Since 2009, the number of states requiring school districts to include evidence of student learning on teacher evaluations—"evidence” meaning for the most part test scores—has grown from 15 to 40. Yet, according to a new report, in 28 of these states, teachers can be rated effective even if their student learning scores are low.
The report, “Running in Place: How New Teacher Evaluations Fail to Live Up to Promises,” was released today by the National Council on Teacher Quality (NCTQ), a Washington-based research and advocacy group.
“States should not, as a matter of policy, strive to give more teachers poor ratings; however, if all teachers are labeled effective, then schools, districts, and states cannot use evaluation results to intervene to support teachers who would benefit from more help,” Elizabeth Ross, the managing director of state policy at NCTQ, says in a statement.
Some states, however, have made an effort to analyze the discrepancies between teacher ratings and student growth. As Stephen Sawchuk reports in a 2013 article on how high teacher ratings have endured despite evaluation system changes, Tennessee sent “coaches” to 73 schools that in the 2011-12 school year were found to have high teacher ratings and low levels of student growth. The goal was to retrain evaluators on how to document teacher practice. (NCTQ commends Tennessee in the report for tracking and publishing such discrepancies in teacher evaluations.)
The push to include evidence of student growth using “objective measures” like test scores came after the release of a 2009 report titled “The Widget Effect,” which found that fewer than 1 percent of teachers receive unsatisfactory ratings. Lawmakers nationwide consequently fought to add the requirement for evidence of student progress and performance in teacher evaluations. But the report laments that despite changes to state laws, teacher evaluation ratings look much as they did when “The Widget Effect” was first released.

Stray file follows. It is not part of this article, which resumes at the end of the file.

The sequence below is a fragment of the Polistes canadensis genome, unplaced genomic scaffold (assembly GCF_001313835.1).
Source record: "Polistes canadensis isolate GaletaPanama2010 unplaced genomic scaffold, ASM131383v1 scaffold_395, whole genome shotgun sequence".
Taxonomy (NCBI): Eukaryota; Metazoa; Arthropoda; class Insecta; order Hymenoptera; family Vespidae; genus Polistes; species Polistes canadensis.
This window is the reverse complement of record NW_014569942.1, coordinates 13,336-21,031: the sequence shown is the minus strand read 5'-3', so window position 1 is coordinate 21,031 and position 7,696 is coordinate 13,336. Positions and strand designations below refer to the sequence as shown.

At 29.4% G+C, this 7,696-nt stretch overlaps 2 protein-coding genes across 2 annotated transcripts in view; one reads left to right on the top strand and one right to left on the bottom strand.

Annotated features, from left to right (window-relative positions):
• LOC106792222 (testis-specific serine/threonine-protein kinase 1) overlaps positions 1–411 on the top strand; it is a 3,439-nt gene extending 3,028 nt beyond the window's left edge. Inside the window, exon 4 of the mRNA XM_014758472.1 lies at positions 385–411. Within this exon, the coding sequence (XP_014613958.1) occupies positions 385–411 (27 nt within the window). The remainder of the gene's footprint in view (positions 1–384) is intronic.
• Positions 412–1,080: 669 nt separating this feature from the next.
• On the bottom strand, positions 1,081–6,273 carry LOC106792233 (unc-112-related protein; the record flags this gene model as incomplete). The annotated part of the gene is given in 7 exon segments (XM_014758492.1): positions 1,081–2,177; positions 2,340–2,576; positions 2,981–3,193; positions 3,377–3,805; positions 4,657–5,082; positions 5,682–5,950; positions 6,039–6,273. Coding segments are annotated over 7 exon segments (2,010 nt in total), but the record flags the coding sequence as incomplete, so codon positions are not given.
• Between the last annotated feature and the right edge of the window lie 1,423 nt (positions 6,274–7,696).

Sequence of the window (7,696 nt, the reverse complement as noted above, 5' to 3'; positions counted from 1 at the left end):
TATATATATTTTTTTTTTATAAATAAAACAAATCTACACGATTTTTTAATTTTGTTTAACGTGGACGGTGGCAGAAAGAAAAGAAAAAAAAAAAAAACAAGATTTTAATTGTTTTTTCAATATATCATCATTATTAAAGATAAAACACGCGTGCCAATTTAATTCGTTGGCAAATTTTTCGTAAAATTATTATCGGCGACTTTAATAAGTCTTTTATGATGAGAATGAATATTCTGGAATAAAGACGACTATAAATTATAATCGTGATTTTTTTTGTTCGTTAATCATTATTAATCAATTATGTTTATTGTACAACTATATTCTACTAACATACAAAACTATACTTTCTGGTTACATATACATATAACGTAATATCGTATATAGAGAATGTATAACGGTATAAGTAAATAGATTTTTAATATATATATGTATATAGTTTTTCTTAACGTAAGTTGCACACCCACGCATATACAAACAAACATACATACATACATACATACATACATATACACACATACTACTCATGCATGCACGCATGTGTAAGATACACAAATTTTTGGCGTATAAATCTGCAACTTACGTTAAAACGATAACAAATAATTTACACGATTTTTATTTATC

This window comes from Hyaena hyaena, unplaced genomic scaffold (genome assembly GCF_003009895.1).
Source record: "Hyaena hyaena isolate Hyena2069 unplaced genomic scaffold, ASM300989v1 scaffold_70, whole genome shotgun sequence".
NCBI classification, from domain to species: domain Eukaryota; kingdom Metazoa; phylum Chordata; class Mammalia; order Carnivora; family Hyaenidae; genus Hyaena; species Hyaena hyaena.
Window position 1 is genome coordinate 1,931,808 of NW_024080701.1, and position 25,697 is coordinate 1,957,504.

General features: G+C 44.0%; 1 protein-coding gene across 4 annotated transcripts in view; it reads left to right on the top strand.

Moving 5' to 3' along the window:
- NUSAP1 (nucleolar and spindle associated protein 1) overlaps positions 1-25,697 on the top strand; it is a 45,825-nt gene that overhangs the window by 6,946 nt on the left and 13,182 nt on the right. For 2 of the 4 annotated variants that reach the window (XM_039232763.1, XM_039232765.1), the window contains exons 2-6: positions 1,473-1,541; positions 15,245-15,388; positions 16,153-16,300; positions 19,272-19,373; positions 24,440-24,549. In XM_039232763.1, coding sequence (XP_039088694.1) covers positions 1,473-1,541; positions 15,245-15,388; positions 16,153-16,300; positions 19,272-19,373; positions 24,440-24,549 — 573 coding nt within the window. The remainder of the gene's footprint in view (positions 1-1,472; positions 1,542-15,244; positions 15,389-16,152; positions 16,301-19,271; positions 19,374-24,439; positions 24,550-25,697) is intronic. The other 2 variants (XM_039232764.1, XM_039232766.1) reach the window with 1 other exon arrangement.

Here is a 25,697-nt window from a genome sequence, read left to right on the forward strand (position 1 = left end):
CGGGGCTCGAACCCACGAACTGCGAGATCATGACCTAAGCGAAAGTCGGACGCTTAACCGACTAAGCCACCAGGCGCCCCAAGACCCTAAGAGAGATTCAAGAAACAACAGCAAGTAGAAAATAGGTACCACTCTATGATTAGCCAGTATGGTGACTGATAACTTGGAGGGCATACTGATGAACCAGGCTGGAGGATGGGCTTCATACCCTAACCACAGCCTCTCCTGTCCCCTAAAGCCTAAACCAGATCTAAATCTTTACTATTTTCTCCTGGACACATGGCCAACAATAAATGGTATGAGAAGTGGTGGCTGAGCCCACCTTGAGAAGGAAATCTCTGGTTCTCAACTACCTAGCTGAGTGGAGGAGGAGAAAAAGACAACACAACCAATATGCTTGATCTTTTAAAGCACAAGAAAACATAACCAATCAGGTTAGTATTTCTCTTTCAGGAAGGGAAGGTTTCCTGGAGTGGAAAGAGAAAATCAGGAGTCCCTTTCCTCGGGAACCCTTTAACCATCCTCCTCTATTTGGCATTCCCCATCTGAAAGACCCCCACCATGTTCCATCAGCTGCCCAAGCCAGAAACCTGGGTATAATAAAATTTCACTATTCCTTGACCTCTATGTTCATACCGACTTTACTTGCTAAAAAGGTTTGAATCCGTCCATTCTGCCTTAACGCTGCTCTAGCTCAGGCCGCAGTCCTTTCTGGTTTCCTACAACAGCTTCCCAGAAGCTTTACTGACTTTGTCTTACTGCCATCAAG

“State legislators made a big deal about their changes to teacher evaluations,” says NCTQ president Kate Walsh in a statement. “They claimed new laws ensure that only teachers who proved their ability to raise student achievement would be rated effective or better. Unfortunately, state education agencies preserved the status quo by creating giant loopholes in the criteria for how teachers can earn an effective rating.”
In 28 of the 30 states that require student growth to be a significant factor in evaluations (i.e., counting for at least 30 percent of the overall evaluation), teachers who earn a low score on student learning growth can still earn an effective rating as long as they earn high scores on observations, according to the report. The student growth part of the teacher evaluation equation is basically rendered worthless, the report concludes.
Only two of the states requiring student growth to be a significant factor in evaluations—Indiana and Kentucky—make it impossible for teachers who have not demonstrated that they’ve increased student learning to earn an overall rating of effective.
The report points out that the federal government’s Every Student Succeeds Act (ESSA) doesn’t require states to set up teacher-evaluation systems based in significant part on students’ test scores. This has given states flexibility to tinker with evaluations, especially in the area of student growth measures, and they are taking that opportunity, as Madeline Will reports in this article. This has created a messy evaluation landscape in the process.
The report’s authors suggest that, as states make plans under ESSA, they take a closer look at evaluations and make changes to prevent teachers from earning an effective rating without sufficient evidence they’ve increased student learning. States should at least ensure that teachers cannot be rated effective if they receive the lowest rating on the student-growth component of their evaluation, write the authors.
NCTQ also urges states to use evaluations as a way to help teachers improve their practice, rather than seeing them as a to-do list to be checked off.
And, finally, states should track teacher evaluation ratings for discrepancies, such as when high observation scores and low student learning measures result in an overall effective rating. When this occurs, the report says, states should provide districts with assistance, as Tennessee does, in the form of observation training and by examining student-growth calculations.
A version of this news article first appeared in the Teacher Beat blog.